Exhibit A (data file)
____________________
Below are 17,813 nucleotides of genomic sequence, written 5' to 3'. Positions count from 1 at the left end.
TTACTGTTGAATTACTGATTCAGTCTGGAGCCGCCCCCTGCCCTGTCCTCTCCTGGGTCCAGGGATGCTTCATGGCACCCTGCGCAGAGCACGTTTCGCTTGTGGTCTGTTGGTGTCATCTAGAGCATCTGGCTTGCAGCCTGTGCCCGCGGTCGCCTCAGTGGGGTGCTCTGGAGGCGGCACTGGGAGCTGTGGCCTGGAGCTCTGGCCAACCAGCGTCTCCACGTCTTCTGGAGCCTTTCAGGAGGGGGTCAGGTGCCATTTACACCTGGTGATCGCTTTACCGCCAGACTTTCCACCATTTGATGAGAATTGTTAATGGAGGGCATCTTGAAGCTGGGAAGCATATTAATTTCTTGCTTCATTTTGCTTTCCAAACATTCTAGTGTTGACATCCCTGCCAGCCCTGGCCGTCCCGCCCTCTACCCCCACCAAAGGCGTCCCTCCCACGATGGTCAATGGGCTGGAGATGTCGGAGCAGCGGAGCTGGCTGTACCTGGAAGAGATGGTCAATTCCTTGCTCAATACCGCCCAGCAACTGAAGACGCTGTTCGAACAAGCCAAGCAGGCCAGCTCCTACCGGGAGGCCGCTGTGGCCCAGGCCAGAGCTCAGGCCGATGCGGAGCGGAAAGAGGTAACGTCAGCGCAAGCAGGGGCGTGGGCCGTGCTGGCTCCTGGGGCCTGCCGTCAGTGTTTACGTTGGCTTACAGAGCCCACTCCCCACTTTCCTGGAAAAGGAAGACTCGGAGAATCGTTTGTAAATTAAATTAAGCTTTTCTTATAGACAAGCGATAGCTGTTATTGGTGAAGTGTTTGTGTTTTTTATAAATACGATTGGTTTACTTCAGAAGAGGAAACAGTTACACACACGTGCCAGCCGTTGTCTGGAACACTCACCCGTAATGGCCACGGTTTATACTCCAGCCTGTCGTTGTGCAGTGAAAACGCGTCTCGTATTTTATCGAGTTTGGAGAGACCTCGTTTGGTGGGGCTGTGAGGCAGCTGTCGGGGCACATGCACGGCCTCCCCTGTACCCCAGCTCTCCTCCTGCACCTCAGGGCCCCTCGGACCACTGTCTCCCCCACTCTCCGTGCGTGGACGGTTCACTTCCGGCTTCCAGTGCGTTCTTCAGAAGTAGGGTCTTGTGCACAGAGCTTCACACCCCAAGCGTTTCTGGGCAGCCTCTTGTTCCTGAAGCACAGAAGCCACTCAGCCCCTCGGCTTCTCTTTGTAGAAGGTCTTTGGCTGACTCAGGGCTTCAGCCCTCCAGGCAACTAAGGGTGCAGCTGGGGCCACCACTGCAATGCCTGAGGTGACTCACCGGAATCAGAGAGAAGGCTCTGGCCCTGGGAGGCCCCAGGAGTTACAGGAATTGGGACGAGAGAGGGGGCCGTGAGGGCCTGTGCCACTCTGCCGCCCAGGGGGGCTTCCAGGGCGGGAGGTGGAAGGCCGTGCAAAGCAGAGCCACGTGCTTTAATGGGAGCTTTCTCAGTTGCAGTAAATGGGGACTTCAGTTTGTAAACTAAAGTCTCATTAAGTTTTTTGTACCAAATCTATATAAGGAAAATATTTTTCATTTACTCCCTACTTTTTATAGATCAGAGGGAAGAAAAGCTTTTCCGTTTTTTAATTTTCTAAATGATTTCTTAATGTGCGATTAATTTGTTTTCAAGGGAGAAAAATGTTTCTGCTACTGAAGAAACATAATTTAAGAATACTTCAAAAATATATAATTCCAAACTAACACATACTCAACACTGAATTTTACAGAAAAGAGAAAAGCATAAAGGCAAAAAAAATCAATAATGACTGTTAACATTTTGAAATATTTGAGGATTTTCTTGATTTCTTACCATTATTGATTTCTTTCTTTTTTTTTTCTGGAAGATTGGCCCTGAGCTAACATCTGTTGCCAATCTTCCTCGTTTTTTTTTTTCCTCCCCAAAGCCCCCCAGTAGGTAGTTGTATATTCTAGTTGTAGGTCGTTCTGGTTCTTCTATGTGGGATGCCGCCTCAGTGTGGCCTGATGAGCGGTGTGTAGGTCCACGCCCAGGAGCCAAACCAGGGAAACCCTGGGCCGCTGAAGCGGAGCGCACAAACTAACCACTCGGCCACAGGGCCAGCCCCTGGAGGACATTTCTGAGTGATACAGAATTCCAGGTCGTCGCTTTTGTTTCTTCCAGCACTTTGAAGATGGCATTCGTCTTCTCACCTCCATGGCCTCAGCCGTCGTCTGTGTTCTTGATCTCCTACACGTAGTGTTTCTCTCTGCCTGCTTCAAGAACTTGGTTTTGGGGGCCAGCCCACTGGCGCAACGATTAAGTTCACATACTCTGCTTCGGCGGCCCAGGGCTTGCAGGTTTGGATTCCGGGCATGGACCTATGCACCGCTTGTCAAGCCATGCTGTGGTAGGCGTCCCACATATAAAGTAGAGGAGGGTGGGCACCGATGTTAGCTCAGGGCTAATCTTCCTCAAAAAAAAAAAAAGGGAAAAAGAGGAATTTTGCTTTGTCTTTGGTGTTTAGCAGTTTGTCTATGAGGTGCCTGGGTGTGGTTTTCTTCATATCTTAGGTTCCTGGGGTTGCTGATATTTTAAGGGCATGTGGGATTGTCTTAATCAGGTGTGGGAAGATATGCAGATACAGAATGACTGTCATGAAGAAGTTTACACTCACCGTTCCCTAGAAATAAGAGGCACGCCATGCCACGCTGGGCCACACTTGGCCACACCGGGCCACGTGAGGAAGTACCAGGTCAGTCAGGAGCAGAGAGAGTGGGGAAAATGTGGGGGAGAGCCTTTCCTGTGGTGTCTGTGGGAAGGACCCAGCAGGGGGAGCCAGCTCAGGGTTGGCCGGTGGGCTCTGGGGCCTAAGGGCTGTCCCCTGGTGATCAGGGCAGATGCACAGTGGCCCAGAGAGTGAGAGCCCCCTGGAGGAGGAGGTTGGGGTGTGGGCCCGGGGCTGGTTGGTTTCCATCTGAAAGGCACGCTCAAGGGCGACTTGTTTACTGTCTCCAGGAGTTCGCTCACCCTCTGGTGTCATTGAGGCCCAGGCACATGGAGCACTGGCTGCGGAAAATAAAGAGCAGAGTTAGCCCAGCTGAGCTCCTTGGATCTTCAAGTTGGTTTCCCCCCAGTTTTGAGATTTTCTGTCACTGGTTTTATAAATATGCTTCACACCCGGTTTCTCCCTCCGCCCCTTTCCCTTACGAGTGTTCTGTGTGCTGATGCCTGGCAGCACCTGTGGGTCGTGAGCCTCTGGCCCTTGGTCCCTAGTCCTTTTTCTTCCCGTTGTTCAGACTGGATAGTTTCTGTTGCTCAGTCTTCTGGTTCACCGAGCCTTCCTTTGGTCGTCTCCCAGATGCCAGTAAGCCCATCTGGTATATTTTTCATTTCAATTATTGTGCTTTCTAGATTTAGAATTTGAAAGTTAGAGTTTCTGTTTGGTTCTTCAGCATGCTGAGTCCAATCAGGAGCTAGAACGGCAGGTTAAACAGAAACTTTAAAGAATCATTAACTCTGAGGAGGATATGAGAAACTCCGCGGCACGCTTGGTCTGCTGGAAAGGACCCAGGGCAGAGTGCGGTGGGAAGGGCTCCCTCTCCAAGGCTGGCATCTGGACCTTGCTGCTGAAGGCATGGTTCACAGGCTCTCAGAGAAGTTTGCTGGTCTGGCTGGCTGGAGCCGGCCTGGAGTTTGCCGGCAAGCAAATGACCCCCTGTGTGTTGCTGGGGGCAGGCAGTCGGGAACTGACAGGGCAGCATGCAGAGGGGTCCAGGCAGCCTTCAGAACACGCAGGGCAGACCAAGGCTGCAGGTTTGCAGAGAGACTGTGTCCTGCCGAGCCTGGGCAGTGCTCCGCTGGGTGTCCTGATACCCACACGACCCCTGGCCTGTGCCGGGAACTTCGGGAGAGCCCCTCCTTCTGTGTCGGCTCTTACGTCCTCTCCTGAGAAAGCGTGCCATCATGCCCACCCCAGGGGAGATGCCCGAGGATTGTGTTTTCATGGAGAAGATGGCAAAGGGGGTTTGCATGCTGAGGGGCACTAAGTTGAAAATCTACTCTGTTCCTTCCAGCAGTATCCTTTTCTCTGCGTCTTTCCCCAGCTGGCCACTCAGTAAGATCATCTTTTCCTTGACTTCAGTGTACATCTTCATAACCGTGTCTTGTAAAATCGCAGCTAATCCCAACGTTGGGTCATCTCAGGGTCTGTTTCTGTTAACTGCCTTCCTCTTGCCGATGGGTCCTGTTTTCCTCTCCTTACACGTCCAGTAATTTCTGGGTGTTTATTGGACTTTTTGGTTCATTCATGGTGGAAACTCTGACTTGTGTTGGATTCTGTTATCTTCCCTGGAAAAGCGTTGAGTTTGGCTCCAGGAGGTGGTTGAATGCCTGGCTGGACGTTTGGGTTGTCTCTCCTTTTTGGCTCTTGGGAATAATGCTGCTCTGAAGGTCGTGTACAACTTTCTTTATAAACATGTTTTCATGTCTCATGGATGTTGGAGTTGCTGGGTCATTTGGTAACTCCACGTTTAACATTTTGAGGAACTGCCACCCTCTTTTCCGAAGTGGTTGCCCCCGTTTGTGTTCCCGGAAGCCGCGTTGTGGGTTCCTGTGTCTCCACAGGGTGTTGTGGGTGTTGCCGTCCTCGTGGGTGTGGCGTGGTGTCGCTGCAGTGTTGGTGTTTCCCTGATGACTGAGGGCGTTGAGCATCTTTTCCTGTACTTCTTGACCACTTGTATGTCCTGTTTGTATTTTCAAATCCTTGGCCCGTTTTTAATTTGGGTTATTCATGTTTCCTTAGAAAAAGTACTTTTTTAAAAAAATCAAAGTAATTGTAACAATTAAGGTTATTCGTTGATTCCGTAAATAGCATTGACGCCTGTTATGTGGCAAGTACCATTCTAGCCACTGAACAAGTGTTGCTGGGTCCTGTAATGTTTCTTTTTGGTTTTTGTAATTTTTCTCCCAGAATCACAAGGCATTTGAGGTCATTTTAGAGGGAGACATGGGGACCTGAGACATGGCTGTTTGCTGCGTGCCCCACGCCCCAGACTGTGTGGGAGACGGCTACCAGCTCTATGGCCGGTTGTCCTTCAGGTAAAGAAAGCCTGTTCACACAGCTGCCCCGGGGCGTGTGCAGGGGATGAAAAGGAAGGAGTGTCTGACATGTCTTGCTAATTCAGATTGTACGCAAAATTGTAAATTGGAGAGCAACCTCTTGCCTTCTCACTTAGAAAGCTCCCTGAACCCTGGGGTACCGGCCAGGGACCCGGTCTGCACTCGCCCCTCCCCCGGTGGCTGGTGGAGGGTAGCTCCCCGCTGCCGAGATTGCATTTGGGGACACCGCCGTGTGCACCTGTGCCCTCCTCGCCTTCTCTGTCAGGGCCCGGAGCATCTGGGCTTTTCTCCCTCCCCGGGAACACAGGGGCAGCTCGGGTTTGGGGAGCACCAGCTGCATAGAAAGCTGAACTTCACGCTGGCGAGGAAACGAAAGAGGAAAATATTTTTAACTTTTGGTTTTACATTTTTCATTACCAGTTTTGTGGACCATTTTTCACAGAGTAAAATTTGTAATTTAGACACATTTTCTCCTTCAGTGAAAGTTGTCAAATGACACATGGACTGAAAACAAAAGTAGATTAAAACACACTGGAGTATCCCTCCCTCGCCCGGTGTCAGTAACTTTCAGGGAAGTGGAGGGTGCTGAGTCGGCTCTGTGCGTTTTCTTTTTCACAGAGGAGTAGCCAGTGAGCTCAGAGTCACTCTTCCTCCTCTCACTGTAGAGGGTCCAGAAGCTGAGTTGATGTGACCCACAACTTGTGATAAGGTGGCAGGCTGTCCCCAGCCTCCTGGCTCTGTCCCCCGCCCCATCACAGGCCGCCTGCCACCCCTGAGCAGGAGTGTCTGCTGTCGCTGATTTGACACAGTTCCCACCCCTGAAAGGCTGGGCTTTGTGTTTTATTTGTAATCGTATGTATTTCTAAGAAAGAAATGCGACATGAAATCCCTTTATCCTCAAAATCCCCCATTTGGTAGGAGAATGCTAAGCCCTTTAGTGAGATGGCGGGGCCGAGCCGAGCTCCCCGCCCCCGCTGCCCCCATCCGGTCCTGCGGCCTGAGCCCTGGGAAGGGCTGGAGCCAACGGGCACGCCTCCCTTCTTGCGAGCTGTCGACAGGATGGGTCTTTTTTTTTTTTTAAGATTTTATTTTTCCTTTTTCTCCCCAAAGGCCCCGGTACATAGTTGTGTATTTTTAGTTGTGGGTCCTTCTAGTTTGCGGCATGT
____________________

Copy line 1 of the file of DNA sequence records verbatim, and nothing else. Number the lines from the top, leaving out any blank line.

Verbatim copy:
Below are 17,813 nucleotides of genomic sequence, written 5' to 3'. Positions count from 1 at the left end.